Thursday, May 29, 2008

Surviving the survivalists

In a weekend with news about skyrocketing gas prices, food shortages and global catastrophe, the Associated Press decided to detail my worst nightmares by profiling doomsday prophets who believe the end is nigh.

“Convinced that the planet’s oil supply is dwindling and the world’s economies are heading for a crash,” writes Samantha Gross, “some people around the country are moving into homesteads, living off their land, conserving fuel and, in some cases, stocking up on guns they expect to use to defend themselves from desperate crowds of people who didn’t prepare.”

Uh, that would be me.

I’ve been unprepared and about 45 minutes late for everything my entire life. If chaos comes, I’ll be wandering the barren countryside with my family looking for friendlies that’ll be willing to let me into their compound so I can have a safe place to keep my iPod charged until order is restored.

Sure, the world’s going to hell, but at least I’ll be grooving when I get there.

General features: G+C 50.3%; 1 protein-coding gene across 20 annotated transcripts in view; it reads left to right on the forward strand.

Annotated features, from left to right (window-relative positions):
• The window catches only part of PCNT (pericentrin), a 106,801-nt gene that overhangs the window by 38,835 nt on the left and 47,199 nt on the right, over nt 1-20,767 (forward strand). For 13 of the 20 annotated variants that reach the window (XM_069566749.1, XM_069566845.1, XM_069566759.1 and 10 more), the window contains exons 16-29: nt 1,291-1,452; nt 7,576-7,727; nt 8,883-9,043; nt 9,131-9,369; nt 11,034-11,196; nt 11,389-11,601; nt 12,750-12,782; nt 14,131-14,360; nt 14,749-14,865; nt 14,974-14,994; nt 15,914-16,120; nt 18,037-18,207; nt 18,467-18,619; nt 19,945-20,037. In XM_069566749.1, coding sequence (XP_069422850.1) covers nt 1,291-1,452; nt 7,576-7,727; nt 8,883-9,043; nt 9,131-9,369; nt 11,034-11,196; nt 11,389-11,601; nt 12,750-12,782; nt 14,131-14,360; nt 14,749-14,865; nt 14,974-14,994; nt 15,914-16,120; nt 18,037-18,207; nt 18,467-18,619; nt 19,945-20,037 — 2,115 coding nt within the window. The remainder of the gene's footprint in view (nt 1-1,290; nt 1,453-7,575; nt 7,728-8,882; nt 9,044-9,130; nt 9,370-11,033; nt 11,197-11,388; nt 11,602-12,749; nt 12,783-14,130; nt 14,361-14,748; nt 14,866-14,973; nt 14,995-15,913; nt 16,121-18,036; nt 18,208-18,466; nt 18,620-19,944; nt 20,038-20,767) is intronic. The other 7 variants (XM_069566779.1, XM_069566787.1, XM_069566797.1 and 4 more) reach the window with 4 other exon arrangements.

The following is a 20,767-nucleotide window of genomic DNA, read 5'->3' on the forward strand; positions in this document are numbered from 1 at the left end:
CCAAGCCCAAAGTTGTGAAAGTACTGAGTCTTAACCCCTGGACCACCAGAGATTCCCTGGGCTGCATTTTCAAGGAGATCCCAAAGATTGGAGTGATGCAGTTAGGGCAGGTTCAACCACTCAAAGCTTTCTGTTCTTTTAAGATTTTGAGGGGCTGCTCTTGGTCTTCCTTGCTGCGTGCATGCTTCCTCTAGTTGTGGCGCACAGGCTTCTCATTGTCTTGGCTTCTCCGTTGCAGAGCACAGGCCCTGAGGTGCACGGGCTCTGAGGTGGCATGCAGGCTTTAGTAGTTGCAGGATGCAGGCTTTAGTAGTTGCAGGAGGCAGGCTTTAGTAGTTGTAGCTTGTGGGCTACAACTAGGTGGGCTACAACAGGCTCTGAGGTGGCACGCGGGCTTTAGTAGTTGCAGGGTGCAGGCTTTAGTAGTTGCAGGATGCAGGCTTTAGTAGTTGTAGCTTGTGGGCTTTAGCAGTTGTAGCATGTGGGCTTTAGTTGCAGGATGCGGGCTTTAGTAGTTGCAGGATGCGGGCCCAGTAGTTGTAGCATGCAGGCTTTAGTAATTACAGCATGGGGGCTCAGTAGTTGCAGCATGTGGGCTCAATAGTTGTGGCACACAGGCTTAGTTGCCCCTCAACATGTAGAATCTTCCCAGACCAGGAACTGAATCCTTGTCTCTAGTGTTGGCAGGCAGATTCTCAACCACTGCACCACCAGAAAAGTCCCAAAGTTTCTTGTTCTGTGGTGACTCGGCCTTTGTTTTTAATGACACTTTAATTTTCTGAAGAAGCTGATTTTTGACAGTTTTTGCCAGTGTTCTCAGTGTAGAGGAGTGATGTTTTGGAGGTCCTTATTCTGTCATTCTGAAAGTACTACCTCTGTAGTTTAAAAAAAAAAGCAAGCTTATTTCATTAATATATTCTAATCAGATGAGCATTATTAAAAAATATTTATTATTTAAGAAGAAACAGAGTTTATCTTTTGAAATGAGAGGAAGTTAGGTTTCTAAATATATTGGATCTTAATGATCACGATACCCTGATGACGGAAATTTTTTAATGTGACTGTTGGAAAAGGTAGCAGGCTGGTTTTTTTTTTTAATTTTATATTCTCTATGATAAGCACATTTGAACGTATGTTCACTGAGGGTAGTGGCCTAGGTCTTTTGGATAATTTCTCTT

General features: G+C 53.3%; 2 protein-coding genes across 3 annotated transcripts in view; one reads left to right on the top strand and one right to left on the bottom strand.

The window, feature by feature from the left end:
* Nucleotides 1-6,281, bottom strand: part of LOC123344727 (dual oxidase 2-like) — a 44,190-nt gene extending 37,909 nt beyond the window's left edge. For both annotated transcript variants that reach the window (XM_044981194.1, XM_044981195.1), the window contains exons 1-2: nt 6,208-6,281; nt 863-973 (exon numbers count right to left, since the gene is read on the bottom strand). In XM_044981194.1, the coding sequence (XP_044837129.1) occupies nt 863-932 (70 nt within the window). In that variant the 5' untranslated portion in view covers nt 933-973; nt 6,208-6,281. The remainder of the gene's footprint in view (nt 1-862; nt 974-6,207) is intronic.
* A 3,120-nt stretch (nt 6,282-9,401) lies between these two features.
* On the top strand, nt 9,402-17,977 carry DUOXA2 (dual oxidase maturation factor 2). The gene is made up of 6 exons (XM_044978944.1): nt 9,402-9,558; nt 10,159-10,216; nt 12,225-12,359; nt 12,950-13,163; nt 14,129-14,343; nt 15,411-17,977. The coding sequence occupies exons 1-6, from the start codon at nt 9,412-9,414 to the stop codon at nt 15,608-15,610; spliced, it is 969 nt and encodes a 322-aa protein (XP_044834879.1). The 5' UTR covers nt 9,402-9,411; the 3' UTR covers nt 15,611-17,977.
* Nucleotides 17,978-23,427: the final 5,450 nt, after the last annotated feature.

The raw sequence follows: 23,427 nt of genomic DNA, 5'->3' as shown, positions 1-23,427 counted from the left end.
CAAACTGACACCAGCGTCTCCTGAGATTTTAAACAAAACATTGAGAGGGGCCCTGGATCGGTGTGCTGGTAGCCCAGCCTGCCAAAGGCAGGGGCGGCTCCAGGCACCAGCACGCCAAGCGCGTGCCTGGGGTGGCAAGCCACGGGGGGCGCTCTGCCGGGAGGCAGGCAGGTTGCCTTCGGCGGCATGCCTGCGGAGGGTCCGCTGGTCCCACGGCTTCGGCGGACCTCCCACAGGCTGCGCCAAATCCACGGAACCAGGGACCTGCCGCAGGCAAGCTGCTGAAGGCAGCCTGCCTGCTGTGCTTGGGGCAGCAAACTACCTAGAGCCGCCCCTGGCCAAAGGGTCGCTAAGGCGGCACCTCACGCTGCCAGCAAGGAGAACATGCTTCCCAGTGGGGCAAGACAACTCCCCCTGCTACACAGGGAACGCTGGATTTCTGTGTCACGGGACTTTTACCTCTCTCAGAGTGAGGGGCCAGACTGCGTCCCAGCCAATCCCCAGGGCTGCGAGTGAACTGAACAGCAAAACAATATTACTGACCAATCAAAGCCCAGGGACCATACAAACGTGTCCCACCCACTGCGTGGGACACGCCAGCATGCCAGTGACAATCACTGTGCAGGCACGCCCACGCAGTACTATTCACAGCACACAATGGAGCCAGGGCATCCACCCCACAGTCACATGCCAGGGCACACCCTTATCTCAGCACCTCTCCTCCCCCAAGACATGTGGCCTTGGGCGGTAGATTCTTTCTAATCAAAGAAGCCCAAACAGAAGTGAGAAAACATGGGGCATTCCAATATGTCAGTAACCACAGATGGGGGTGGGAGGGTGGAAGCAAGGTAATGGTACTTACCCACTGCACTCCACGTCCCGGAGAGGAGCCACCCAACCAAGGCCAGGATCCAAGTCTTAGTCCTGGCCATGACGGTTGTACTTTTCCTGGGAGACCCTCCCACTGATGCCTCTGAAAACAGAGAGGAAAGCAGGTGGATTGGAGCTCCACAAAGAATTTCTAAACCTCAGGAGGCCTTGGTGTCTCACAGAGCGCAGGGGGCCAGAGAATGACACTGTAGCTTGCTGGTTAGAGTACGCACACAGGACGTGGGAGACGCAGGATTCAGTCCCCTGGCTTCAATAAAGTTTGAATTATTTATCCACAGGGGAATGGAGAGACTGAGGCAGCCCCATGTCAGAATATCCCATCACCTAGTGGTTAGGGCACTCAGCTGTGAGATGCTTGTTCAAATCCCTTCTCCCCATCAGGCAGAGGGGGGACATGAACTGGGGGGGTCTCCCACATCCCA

Right now, I’m certain many of my rural neighbors are among the survivalists. They home school, grow their own foods and are dutiful in stocking up on bullets and beans.

I don’t know if any of them will consider letting me in or not. All I have to offer are some snazzy Tommy Bahama shirts, a sipping appreciation of fine bourbon and a knack for memorizing filthy limericks.

Guys like me, we’re good around a campfire.

But my fear is things will get so bad that the survivalists will look at us and think we’d be better over the campfire. I don’t want to live in a world where the strong and well-prepared have to eat indolent jokers like me.

Happily, the track record of doomsayers is pretty bad. Many of the same people who are now buying canned goods with no expiration dates were the same ones who missed a really great global party on December 31, 1999.

Sure, the world’s oil supply is likely to dry up, but romantics like me are convinced right now someone is working in his or her garage on an automobile that’ll dash on discarded soda bottles. And I’m optimistic that some innovative company is on the verge of announcing they’ve developed some cow chow that’ll turn bovine flatulence into ozone. That way every time a cow farts, an odorless bubble of ozone will float up into the atmosphere and -- voila! -- no more global warming!

At least, I hope that’s what’s going to happen.

Because I don’t want to live among the grim, well-prepared cannibals who’ll no doubt turn on me and each other once the last can of Dinty Moore beef stew’s been consumed. I don’t want to be eaten by my neighbors and I certainly don’t want to have dine on any of them.

I don’t even want to so much as nibble on any of their ears.

And, remember, that’s coming from a romantic.

No comments: